Music Critic Isabelle Porter praises Tomberlin’s latest album for its minimalistic and contemplative tone

Written by Isabelle Porter
Music Editor

In a tonal departure from the pressed-flower vibrancy and crackling nostalgia of 2018’s At Weddings, folk musician Tomberlin sits poised in monochrome on the cover of her sophomore album, staring straight into the camera. With this new album Sarah Beth Tomberlin opts for a minimalist and thoughtful sonic tone, emphasised by the lowercase styling of the track list.

Tomberlin makes use of an understated percussion that gives her songs a meditative beat

The album opens with ‘easy’, a song that defines the aesthetic of the record. On this and many of the tracks on the album, Tomberlin makes use of an understated percussion that gives her songs a meditative beat. This percussion captures the essence of organic rhythms, like a foot tapping in anticipation or fingertips attempting to drum away confusion on the cheekbone they rest upon. Tomberlin sings of inward frustration on ‘easy’, weighing the comments of another against self-criticisms. The sensitive track draws you in and holds your attention.

Tomberlin’s contemplation takes on an earthy warmth in ‘born again runner’ and ‘sunstruck’. ‘I know I’m not Jesus / But Jesus, I’m trying to be enough,’ she sings on ‘born again runner.’ The song is rich with shimmering harmonies and the echoes of old country stings that harken back to the singer’s Floridian-Kentuckian roots. She carries this sound into ‘tap’, a standout track reminiscent of the work of artists like Daughter and Adrianne Lenker. The analogue tone of the song is warped by electronics at the end of phrases, tinging the song with an element of surrealism that voices the tentative edge of the lyrics: ‘I look for signs on the faces of the buildings / I look for signs on your face of us ending.’

‘memory’ is a stunningly simple piano track that is subverted by a menacing drum machine beat

The album drifts into a darker sonic territory on songs like ‘memory,’ ‘happy accident,’ and ‘stoned’. ‘memory’ is a stunningly simple piano track that is subverted by a menacing drum machine beat which stalks through the song like the Jaws theme. Tomberlin draws upon the catchphrase of beloved television painter Bob Ross for the title of ‘happy accident’, which chronicles the missteps of a tumultuous relationship: ‘And don’t you tell me to stay ‘cause you know that I will / But you get so close, I almost don’t / Bite my lip, happy accident.’ ‘stoned’, another standout track on the album, is a release of the confusion and tension brewing throughout the front half of the album. Drums punch out Tomberlin’s anger, and the track itself rocks with electricity. Tomberlin reckons with a relationship with God in a much more desperate circumstance than on earlier songs like ‘born again runner’. Her voice reaches a chilling crescendo as she belts the lament: ‘I had forgiveness in my heart / You knew / You knew.’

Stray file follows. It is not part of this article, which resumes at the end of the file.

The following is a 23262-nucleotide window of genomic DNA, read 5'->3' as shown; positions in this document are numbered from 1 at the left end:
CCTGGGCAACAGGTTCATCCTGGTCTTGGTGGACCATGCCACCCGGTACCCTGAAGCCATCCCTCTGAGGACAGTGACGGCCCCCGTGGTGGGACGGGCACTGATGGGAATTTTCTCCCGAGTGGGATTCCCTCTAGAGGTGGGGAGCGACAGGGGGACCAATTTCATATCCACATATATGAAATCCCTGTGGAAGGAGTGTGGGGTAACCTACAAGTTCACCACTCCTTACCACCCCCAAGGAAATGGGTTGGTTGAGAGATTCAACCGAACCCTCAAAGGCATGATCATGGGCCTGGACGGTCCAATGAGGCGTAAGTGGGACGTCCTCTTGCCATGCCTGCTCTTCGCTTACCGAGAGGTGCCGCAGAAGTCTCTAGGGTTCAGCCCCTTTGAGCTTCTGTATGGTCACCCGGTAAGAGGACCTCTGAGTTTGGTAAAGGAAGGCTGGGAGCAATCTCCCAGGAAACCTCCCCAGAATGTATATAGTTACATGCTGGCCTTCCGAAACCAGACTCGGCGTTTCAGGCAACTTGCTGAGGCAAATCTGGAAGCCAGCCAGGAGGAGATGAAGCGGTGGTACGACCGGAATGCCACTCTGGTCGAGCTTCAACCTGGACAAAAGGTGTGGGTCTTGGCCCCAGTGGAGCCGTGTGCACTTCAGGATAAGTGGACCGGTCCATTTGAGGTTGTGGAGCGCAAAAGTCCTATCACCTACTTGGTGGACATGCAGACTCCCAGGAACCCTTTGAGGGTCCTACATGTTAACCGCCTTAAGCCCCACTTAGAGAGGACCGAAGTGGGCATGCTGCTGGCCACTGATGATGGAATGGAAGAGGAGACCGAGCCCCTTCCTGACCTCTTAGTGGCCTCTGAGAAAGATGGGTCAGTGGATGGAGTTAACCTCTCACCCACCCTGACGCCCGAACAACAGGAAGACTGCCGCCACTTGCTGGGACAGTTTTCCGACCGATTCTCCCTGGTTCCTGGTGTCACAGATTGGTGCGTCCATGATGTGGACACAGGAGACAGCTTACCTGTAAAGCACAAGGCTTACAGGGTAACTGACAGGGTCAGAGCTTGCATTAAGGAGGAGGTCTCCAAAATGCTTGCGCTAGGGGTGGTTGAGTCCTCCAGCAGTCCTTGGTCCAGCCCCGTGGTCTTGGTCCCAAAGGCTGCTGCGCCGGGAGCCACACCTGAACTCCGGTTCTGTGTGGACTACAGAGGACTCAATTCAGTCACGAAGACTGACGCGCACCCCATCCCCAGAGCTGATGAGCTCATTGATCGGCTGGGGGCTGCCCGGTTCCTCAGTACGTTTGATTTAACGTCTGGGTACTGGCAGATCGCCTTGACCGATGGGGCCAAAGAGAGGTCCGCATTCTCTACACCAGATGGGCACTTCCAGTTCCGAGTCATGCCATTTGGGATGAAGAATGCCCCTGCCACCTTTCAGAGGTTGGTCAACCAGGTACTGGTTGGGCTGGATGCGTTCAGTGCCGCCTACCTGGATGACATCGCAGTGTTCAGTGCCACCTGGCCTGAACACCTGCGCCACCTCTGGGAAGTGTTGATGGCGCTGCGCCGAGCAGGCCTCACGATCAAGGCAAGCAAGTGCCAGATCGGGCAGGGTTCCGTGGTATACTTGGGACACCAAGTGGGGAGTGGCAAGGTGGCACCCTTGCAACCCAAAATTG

The album ebbs out with grace and assurance

With a more light-hearted tone, ‘collect caller’ brings in sweeping horns, the plunk of piano notes, and a plucked guitar to juxtapose the sardonic lyrics. Tomberlin compares a boy who drifts through life and takes from those around him to a debt collector. ‘Collect caller / Go stack your followers / Networking at every show / Could build the Tower of Babel as you babble on’ Tomberlin muses with her signature wordplay. The credits roll on ‘idkwntht’; the initialised title track. ‘idkwntht’ is a fitting conclusion for the album to reach, reprising the sonic quality of the record with acoustic guitars and the strains of a tenor saxophone. In hypnotising, upturned phrases, Tomberlin tells listeners to ‘Light your candle, cast your spell / Sing it like it is a prayer / Sing it like no one else is there.’ Her lyrics are echoed by bassist Felix Walworth, lending a contrasting secondary voice to the otherwise solo effort. The album ebbs out with grace and assurance.

i don’t know who needs to hear this… is an impressive step forward for Sarah Beth Tomberlin. The tracks are sparse and analogue, threaded with electronic sounds that subvert listeners’ expectations just so. This album is a worthwhile listen that proves its artist as a rising gem of the folk genre. Tomberlin has honed the whimsy of her previous work, coming up with a collection of eleven intimate songs that look at romance and questions of existentialism with a clear-eyed vision.

Rating: 9/10

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